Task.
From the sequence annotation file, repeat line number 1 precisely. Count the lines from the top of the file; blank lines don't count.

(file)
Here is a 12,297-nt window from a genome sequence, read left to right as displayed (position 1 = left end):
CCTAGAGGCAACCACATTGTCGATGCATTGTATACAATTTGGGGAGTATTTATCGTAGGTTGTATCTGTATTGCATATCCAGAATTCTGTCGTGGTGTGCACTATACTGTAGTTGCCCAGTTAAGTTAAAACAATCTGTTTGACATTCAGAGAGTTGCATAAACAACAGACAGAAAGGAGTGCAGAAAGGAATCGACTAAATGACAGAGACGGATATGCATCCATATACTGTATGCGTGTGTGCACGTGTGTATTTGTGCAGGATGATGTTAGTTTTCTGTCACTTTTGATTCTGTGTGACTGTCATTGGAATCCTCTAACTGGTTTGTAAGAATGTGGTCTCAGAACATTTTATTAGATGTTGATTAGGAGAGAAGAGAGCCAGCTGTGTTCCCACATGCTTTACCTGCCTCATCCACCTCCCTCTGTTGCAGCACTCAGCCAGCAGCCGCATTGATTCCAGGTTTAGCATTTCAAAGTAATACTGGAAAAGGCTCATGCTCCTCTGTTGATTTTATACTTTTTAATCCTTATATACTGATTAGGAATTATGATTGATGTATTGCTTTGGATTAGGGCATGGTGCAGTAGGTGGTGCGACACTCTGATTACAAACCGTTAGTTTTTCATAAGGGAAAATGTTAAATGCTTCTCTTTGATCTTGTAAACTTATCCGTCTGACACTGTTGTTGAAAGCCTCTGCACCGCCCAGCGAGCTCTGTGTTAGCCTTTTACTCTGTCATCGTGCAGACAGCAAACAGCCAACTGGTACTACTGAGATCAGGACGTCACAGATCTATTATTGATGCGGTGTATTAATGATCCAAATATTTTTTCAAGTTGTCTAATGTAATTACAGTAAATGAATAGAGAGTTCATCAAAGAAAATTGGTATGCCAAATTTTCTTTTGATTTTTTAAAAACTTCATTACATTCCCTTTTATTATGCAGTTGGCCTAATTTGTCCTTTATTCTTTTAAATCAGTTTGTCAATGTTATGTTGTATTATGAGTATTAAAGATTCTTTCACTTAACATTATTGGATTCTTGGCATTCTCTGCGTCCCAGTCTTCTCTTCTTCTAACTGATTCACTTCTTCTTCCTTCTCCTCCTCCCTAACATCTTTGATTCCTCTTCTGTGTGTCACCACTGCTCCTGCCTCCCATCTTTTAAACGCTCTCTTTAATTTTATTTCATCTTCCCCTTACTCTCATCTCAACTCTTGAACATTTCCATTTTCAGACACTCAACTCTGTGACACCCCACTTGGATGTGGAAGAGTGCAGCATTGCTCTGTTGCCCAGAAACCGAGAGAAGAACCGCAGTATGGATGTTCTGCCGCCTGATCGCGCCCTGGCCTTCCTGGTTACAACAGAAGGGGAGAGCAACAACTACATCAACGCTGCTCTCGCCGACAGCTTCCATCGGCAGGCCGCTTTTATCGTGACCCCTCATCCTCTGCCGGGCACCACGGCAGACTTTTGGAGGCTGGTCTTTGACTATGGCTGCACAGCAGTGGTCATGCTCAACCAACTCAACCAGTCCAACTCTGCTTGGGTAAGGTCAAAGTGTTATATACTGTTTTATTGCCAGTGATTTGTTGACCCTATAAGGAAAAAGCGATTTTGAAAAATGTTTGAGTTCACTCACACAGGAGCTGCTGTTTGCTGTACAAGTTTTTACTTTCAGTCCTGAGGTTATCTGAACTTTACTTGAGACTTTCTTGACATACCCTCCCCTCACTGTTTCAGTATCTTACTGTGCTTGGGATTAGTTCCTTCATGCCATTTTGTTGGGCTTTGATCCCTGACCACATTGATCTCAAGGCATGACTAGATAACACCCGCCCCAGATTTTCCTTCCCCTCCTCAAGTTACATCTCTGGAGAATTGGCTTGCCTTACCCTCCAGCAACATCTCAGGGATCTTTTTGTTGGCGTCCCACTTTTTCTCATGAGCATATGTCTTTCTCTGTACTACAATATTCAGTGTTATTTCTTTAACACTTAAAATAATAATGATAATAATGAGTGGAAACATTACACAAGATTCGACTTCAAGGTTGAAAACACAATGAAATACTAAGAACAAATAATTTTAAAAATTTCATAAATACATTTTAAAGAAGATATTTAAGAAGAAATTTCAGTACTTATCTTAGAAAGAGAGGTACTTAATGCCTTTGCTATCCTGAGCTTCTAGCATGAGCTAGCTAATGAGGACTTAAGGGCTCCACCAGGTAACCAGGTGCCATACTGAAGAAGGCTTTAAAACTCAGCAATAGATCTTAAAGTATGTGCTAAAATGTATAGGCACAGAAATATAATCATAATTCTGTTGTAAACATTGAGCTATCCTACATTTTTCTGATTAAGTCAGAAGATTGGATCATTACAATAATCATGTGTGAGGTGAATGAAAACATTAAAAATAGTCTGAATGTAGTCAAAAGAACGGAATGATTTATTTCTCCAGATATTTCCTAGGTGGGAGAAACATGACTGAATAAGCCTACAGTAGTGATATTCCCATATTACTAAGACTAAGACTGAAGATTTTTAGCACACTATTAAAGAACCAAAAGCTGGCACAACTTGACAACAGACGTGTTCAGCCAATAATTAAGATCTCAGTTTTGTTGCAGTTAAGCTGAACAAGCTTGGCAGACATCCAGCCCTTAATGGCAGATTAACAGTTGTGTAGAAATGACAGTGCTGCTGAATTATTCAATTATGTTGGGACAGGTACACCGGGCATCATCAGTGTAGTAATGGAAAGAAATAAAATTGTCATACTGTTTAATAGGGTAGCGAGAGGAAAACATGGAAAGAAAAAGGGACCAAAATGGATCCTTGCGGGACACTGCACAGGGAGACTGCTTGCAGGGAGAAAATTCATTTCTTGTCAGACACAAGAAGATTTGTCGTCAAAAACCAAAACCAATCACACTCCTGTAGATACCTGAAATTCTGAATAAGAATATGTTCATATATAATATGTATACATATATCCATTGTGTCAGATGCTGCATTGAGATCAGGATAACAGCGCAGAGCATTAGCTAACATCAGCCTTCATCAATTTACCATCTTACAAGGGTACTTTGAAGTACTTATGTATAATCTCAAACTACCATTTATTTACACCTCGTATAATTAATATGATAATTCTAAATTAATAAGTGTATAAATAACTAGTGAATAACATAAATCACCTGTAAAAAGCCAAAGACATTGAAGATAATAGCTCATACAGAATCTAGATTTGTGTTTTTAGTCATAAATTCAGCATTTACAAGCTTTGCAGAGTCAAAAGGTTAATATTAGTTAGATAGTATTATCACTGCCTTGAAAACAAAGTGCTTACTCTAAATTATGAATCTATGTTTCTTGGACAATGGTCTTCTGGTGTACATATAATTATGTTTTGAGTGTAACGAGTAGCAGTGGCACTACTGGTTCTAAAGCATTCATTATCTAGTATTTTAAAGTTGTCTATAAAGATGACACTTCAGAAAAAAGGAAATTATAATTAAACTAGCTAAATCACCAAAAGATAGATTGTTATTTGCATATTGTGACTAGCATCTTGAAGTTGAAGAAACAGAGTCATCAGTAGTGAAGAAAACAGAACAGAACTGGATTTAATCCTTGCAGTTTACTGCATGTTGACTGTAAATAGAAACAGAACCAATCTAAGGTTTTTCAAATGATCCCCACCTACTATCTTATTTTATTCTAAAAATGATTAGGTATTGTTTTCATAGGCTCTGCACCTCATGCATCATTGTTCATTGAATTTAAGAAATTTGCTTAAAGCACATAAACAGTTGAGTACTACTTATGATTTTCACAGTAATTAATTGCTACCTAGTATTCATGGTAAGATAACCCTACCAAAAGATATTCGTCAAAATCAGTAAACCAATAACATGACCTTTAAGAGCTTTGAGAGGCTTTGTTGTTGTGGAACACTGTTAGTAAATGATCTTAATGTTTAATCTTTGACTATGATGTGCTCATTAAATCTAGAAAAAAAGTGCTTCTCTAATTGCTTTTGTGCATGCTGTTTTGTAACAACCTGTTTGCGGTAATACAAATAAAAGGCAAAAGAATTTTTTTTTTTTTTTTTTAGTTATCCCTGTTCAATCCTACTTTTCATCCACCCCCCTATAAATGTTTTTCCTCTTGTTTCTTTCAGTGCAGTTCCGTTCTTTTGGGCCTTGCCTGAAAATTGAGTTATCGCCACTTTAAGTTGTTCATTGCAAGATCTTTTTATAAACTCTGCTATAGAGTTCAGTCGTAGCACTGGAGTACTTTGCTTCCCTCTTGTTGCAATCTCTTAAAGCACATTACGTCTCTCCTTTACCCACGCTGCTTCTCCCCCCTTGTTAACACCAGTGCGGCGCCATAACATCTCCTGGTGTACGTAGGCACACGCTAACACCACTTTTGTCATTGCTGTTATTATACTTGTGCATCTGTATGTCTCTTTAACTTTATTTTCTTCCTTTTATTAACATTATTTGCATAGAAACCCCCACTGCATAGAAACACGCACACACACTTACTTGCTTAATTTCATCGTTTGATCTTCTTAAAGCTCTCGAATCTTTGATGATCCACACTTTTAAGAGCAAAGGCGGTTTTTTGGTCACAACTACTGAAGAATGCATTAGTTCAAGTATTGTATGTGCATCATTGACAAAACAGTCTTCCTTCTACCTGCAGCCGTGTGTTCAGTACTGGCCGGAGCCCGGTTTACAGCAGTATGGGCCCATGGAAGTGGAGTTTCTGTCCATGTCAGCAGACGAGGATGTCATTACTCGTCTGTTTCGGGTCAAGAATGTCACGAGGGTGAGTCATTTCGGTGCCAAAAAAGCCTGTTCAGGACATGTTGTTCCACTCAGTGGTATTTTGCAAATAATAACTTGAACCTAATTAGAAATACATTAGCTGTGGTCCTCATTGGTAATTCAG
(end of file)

Here is a 12,297-nt window from a genome sequence, read left to right as displayed (position 1 = left end):